My anaysis is that the poster is either (1) some sort of scam to get the resumes of qualified people, or (2) a legitimate post by some idiot.

The prior is expected; the latter is laughable.

Free Heating and Cooling: Passive Solar

The solar chimney and trombe wall are two simple structures that can be added to any house, and which rely only on the sun and the eart to heat or cool a house. Totally green, and (in the case of the solar chimney) known for millenia, yet we never hear about these..

It's simple: the sun heats the air in a stategically placed chimney, causing the air to expand and flow upward. The pressure in the house is decreased, causing the higher-pressure air to be forced through an undeground tunnel. While underground, the air comes to the temperature of earth, approximately 55F. This not only cools your house, it also creates a nice breeze.

Those of you who are building your houses should keep this, and other passive solar/geothermal designs in mind.

China is where bicycles beat cars

From ChinaCarNews.com,

A person tried to drive their car through a college campus and hit a cyclists. Arguments ensued, and then a mob of angry students rioted and destroyed the car.

I love it.

21 January 2008

What can you do with a broken tap? Make a center punch!

Break a tap? Don't want to waste it?

A tap is made of hardened steel, and can last you many more years as a center punch.

Put the old tap in your lathe / drill press / whatever, and grind it to a 60deg point.

Since this was a pretty short tap, I drilled a hole into the end of a 5/16 rod and inserted the punch.

It works great.

20 January 2008

Meet me at Manhattan Critical Mass

25 Jan, 7pm, Union Square North

Meet me at Make:NYC

On 31 January, I'll be at the fourth meeting of Make:NYC.

Freegan Events Calendar

Here's a calendar of upcoming Freegan events in NYC.















Highlights include:
  • Trash (read dumpster diving) tour, 21 Jan, 9:30pm on 38th st & 3rd ave
  • As well as weekly bike co-op hours on Wednesdays 6pm-, and Saturdays, 2pm-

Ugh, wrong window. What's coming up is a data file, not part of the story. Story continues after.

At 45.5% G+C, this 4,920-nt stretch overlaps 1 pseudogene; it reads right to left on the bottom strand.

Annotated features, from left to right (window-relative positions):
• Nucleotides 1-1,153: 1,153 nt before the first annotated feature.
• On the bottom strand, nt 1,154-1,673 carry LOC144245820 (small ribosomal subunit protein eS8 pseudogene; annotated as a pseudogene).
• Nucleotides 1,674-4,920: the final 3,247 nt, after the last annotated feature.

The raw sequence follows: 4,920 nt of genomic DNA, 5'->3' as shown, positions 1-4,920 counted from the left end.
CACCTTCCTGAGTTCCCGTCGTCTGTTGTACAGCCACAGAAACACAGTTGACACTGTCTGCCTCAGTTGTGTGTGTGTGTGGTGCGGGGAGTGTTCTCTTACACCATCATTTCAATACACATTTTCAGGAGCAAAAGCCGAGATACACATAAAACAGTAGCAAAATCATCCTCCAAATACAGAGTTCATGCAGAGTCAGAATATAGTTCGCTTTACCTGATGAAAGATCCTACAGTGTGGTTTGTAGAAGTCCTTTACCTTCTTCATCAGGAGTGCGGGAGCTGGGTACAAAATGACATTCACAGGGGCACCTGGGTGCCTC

Seeking a back yard for metal casting

Back when I lived in Virginia, even a renter could have a huge park-like back yard. Here, I do not have one. As a result, I don't get to do metal casting any more, and I never get to use my welder.

So, I'm looking for a surrogate backyard for some fun freegan metal working... Beer would probably be involved.

Easy handlebar camera mount



This is fun. It's made out of two (2x) 5/16 bolts with washers, (1x) 1/4-20 bolt for the camera mount, and (a length of) 1/4" aluminum key stock. All of these parts were found on the streets of Brooklyn.

I use this to take time lapse videos of bike rides, such as:

Wind-proof toes



After you've patched those innertubes one time too many, you realize that you already have enough old innertubes repurposed as bungee chords. You need another way to reuse them.

At the same time, realize that winters in New York are really, really cold (I'm a Virginia native) and really windy. Although you can usually put ten layers on your hands, chest, arms, fact, whatever, it's pretty difficult to layer things onto your feet.

Enter the Wind-proof toes. Take one old innertube, and cut in in half, discarding the valve. Use one half for each shoe. The toe portion is about two 6-in lenghts of innertube, slit lengthwise.

Sew it together with normal needle and thread, or use a leather needle if you have one handy.

Welcome to cheaphack

cheaphack is a blog dedicated to my do-it-yourself hobby, assuming
that I have much more time available than money. As a result, a lot
of this site is about very cheap/free ways to hack things.

I'm interested in electronic, software, and mechanical hacks, as well
as various things which fall in between. For instance, I want to
build a lathe, but I might as well make it a cnc lathe to cover the
whole trifecta of hackitude.

So... no posts yet... please wait.
Nick